On a Mission. . . Citrus

by Southwest Georgia Farm Credit | Jul 10, 2017

Lindy Savelle may be retired, but this former FBI Agent is still on a mission . . . to give back to her community and State through a niche, yet sustainable agricultural commodity . . .

When I retire, I want to…and what follows may be the usual things like travel, spend time with grandchildren, or volunteer more. For Lindy Lamar Savelle, her goals for retirement are far from what most would consider normal. But for those who know her, there’s no surprise that Lindy has an unusual plan.

Lindy’s path started in Mitchell County and has returned her there. She grew up in Sale City, went to college at Valdosta State University and pursued a career in federal law enforcement that spanned over 30 years with three different agencies. She retired in 2015.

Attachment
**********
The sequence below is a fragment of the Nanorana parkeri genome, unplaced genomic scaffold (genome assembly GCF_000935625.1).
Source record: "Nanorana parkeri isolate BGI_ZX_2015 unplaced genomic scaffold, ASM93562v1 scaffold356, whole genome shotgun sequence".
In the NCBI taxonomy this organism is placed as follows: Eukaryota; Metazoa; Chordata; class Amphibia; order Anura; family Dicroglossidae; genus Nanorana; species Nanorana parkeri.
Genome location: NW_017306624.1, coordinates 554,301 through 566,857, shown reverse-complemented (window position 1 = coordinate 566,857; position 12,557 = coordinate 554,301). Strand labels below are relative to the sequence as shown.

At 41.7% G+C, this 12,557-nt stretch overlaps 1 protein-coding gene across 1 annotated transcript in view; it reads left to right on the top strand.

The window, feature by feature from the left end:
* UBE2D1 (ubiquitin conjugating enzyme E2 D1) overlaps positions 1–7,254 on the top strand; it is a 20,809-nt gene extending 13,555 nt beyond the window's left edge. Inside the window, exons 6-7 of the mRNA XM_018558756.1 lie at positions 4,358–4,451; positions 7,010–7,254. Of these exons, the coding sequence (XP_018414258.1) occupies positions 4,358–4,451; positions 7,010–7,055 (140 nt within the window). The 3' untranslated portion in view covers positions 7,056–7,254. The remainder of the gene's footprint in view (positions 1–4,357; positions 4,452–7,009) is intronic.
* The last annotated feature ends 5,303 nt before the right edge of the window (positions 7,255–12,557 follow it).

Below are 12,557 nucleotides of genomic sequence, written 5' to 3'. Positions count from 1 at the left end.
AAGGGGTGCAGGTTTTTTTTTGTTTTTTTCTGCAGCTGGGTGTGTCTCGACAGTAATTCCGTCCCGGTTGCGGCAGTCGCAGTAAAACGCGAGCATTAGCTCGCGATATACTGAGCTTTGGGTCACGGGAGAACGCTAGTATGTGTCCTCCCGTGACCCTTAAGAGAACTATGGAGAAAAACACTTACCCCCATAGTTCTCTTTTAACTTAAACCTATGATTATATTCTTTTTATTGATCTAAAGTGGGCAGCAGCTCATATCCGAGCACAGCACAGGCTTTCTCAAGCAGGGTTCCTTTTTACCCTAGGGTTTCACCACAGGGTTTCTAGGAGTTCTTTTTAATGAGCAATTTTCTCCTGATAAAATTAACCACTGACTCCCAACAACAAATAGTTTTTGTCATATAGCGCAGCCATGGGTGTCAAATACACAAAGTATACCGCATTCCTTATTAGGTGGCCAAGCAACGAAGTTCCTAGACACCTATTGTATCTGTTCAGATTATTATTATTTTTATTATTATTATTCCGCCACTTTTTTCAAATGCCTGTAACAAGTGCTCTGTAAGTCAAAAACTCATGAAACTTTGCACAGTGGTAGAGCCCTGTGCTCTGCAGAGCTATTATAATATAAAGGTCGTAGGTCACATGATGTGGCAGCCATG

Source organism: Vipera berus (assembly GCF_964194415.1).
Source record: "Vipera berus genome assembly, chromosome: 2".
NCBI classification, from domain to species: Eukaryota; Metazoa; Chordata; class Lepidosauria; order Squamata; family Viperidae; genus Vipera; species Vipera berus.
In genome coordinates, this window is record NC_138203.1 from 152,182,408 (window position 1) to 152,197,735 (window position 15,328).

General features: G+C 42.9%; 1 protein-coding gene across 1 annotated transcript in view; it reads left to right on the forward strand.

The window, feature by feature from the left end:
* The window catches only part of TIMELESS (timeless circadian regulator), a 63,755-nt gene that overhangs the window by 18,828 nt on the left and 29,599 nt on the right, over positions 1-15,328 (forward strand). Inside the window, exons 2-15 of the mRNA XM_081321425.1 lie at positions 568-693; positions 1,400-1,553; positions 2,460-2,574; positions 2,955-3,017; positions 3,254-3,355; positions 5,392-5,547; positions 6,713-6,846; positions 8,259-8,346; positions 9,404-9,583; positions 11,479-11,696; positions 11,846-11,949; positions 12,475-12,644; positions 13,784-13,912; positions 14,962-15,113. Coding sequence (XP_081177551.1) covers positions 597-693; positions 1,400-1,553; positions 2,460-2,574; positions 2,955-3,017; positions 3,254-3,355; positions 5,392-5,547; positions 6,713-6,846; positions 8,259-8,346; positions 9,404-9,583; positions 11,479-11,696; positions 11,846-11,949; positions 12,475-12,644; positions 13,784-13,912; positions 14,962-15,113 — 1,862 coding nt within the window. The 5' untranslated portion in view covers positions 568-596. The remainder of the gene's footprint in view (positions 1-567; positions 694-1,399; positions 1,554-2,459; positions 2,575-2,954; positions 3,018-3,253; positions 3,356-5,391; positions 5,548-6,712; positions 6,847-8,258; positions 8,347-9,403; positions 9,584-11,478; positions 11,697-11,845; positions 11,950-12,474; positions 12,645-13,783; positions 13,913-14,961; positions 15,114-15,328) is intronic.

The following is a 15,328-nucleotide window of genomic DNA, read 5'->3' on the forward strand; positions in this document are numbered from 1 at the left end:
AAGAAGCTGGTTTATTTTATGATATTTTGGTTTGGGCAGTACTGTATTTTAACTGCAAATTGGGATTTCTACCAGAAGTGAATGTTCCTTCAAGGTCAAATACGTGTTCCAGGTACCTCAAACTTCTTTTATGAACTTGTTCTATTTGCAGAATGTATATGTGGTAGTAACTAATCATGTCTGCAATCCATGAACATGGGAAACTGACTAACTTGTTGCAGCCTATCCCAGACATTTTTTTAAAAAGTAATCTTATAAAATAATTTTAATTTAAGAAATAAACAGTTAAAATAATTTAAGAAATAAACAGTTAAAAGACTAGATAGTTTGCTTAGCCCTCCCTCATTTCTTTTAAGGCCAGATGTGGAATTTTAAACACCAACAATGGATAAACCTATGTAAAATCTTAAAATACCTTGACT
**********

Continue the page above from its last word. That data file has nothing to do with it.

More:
Lindy and her husband Perry, a retired banker, began making plans years ago to return to their respective farms in Mitchell and Thomas counties—to bring the farms back to life—but the question was how?

“In retirement, Perry and I wanted to give back to our communities in a way that would benefit them for years to come—something to stimulate growth in Georgia’s agricultural economy,” Lindy said. “We researched many different specialty crops at first and then one day at my parent’s house, my brother, Clay, mentioned citrus.”